Novel Network Services for Supporting Big Data Science Researchvassi
AtlanticWave-SDX Team presented the “Novel Network Services for Supporting Big Data Science Research” at the 12th Gateway Computing Environments Conference on October 23-25, 2017, hosted by University of Michigan, Ann Harbor.
Science gateways allow science & engineering communities to access shared data, software, computing services, instruments, educational materials, and other resources specific to their disciplines. They are typically a web portal or a suite of desktop applications.
Gateway developers and users—regardless of their domain area—have a lot in common but have had few venues for exchanging experiences. The second Gateways annual conference (formerly the Gateway Computing Environments workshop series) will be an opportunity for gateway creators and enthusiasts to learn, share, connect, and shape the future of gateways as part of a vibrant community with common interests.
This gathering for gateway creators and enthusiasts features hands-on tutorials, demos, keynotes, presentations, panels, posters, and plenty of opportunities to connect with colleagues.
To interconnect research facilities across wide geographic areas, network operators deploy science networks, also referred to as Research and Education (R&E) networks. These networks allow experimenters to establish dedicated network connections between research facilities for transferring large amounts of data. Recently, R&E networks have started using Software-Defined Networking (SDN) and Software-Defined Exchanges (SDX) for deploying these connections. AtlanticWave/SDX is a response to the growing demand to support end-to-end network services spanning multiple SDN domains. However, requesting these services is a challenging task for domain-expert scientists, because the interfaces of the R&E networks have been developed by network operators for network operators. In the presented paper, AtlanticWave-SDX Team proposes interfaces that allow domain-expert scientists to reserve resources of the scientific network using abstractions that focus on their data transfer needs for scientific workflow management. Recent trends in the networking field pursue better interfaces for requesting network services (e.g., intent-based networking). Although intents are sufficient for the needs of network operations, they are not abstract enough in most cases to be used by domain-expert scientists. This is an issue we are addressing in the AtlanticWave/SDX design: network operators and domain-expert scientists will have their own interfaces focusing on their specific needs.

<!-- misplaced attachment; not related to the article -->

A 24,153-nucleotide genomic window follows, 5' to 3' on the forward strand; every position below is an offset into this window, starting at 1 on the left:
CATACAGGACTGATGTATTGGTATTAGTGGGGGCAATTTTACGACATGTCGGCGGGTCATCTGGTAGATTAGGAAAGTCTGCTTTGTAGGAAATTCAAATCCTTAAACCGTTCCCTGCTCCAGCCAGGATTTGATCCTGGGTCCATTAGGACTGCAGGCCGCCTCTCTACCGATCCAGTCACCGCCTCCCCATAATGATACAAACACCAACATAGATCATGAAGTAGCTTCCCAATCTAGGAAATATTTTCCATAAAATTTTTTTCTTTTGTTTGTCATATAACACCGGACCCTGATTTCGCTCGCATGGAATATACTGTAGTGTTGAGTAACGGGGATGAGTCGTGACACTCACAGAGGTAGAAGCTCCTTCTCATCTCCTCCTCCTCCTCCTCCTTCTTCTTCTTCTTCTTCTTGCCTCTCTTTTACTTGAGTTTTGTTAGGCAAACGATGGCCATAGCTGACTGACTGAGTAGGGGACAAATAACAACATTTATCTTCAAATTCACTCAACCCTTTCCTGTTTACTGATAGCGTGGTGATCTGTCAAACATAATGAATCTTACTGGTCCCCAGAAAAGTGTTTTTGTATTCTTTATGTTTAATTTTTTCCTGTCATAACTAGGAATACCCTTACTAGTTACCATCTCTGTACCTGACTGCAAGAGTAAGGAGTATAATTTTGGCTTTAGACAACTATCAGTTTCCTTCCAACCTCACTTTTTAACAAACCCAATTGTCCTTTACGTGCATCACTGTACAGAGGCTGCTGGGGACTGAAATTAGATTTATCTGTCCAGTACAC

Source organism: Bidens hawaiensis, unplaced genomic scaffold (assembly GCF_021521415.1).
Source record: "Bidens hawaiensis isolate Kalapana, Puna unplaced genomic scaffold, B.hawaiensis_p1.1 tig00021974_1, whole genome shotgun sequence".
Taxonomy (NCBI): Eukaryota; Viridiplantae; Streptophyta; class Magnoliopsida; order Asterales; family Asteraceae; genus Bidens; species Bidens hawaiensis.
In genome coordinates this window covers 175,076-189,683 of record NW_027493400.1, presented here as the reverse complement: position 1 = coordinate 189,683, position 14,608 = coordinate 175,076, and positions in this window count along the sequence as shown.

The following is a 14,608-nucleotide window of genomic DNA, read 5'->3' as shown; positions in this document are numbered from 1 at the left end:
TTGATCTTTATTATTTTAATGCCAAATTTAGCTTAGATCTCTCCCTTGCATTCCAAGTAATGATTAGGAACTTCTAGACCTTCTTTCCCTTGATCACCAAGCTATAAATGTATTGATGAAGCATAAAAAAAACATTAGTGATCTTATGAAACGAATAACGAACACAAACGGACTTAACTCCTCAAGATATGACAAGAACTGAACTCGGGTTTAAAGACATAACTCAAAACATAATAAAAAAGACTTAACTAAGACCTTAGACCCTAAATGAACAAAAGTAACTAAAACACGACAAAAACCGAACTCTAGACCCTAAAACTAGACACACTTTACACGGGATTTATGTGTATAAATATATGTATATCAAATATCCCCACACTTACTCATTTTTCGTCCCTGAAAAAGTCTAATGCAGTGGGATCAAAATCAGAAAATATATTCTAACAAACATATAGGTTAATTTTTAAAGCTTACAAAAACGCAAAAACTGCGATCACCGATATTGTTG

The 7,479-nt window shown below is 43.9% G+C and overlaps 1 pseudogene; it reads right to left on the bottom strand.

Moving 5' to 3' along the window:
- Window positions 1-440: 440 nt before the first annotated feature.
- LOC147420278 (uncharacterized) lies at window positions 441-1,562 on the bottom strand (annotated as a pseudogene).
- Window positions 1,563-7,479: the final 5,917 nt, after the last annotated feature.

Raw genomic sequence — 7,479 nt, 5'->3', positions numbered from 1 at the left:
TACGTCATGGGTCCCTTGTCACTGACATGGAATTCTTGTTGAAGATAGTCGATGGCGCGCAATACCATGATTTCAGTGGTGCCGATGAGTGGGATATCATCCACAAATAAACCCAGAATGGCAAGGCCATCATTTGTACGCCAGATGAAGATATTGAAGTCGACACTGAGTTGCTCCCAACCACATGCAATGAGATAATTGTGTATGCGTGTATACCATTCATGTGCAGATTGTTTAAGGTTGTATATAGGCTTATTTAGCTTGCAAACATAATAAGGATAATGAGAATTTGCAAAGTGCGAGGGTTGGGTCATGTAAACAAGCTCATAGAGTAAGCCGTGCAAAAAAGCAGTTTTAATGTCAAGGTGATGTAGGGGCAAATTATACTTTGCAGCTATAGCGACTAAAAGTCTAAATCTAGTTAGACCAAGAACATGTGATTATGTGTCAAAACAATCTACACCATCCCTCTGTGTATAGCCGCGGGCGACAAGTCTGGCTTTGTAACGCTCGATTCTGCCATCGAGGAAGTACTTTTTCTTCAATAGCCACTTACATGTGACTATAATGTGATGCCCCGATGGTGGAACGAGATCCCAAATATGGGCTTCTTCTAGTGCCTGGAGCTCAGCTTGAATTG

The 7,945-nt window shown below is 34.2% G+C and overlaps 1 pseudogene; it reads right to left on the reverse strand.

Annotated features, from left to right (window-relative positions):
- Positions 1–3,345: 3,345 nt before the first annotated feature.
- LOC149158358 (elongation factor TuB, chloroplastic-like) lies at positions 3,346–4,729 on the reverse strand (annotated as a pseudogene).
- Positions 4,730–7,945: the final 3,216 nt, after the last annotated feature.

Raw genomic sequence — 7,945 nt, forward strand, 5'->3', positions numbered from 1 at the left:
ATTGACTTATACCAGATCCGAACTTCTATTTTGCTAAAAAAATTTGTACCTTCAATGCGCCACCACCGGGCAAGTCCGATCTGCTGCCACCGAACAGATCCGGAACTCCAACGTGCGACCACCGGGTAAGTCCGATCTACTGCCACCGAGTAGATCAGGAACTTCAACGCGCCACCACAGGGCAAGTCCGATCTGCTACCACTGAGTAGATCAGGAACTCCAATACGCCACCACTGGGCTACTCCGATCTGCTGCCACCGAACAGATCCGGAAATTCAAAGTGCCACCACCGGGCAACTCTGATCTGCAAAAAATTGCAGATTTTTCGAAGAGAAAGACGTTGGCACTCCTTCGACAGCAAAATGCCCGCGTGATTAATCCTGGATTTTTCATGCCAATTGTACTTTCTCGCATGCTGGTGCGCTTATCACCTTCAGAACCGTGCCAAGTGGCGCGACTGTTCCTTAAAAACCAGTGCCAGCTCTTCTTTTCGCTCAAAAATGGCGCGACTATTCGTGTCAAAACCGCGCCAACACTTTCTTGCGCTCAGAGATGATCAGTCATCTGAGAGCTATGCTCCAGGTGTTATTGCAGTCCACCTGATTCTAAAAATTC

SDX User Interface Demo:
Network Operator: https://youtu.be/EczfnoeHbgQ
AtlanticWave-SDX’s Presentation | Poster | Paper
For trying out the AtlanticWave/SDX controller visit the Github link
AtlanticWave-Software Defined Exchange (SDX) project is supported by NSF Award #1451024.